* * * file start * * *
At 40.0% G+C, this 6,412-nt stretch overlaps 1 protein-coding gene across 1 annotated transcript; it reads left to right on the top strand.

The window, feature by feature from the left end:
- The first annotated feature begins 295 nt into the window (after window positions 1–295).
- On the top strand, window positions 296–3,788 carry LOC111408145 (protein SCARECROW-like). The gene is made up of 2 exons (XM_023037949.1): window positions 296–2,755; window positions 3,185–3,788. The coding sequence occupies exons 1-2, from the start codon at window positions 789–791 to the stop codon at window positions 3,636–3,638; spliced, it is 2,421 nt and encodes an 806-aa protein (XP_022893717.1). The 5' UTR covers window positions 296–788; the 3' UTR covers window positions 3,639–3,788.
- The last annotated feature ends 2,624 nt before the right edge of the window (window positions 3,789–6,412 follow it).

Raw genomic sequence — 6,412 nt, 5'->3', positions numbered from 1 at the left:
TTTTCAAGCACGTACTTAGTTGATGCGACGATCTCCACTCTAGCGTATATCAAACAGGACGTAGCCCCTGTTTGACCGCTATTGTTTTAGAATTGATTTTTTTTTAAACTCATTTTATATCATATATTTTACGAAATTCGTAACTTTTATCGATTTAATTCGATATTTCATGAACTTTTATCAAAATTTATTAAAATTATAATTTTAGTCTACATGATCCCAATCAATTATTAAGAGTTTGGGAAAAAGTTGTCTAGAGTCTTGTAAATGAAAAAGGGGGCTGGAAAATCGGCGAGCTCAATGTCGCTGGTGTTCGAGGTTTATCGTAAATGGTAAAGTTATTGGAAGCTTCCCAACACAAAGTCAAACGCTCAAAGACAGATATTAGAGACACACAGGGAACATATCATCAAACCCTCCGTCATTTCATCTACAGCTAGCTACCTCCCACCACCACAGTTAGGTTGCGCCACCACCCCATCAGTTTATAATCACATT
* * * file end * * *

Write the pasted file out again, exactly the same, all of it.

At 40.0% G+C, this 6,412-nt stretch overlaps 1 protein-coding gene across 1 annotated transcript; it reads left to right on the top strand.

The window, feature by feature from the left end:
- The first annotated feature begins 295 nt into the window (after window positions 1–295).
- On the top strand, window positions 296–3,788 carry LOC111408145 (protein SCARECROW-like). The gene is made up of 2 exons (XM_023037949.1): window positions 296–2,755; window positions 3,185–3,788. The coding sequence occupies exons 1-2, from the start codon at window positions 789–791 to the stop codon at window positions 3,636–3,638; spliced, it is 2,421 nt and encodes an 806-aa protein (XP_022893717.1). The 5' UTR covers window positions 296–788; the 3' UTR covers window positions 3,639–3,788.
- The last annotated feature ends 2,624 nt before the right edge of the window (window positions 3,789–6,412 follow it).

Raw genomic sequence — 6,412 nt, 5'->3', positions numbered from 1 at the left:
TTTTCAAGCACGTACTTAGTTGATGCGACGATCTCCACTCTAGCGTATATCAAACAGGACGTAGCCCCTGTTTGACCGCTATTGTTTTAGAATTGATTTTTTTTTAAACTCATTTTATATCATATATTTTACGAAATTCGTAACTTTTATCGATTTAATTCGATATTTCATGAACTTTTATCAAAATTTATTAAAATTATAATTTTAGTCTACATGATCCCAATCAATTATTAAGAGTTTGGGAAAAAGTTGTCTAGAGTCTTGTAAATGAAAAAGGGGGCTGGAAAATCGGCGAGCTCAATGTCGCTGGTGTTCGAGGTTTATCGTAAATGGTAAAGTTATTGGAAGCTTCCCAACACAAAGTCAAACGCTCAAAGACAGATATTAGAGACACACAGGGAACATATCATCAAACCCTCCGTCATTTCATCTACAGCTAGCTACCTCCCACCACCACAGTTAGGTTGCGCCACCACCCCATCAGTTTATAATCACATT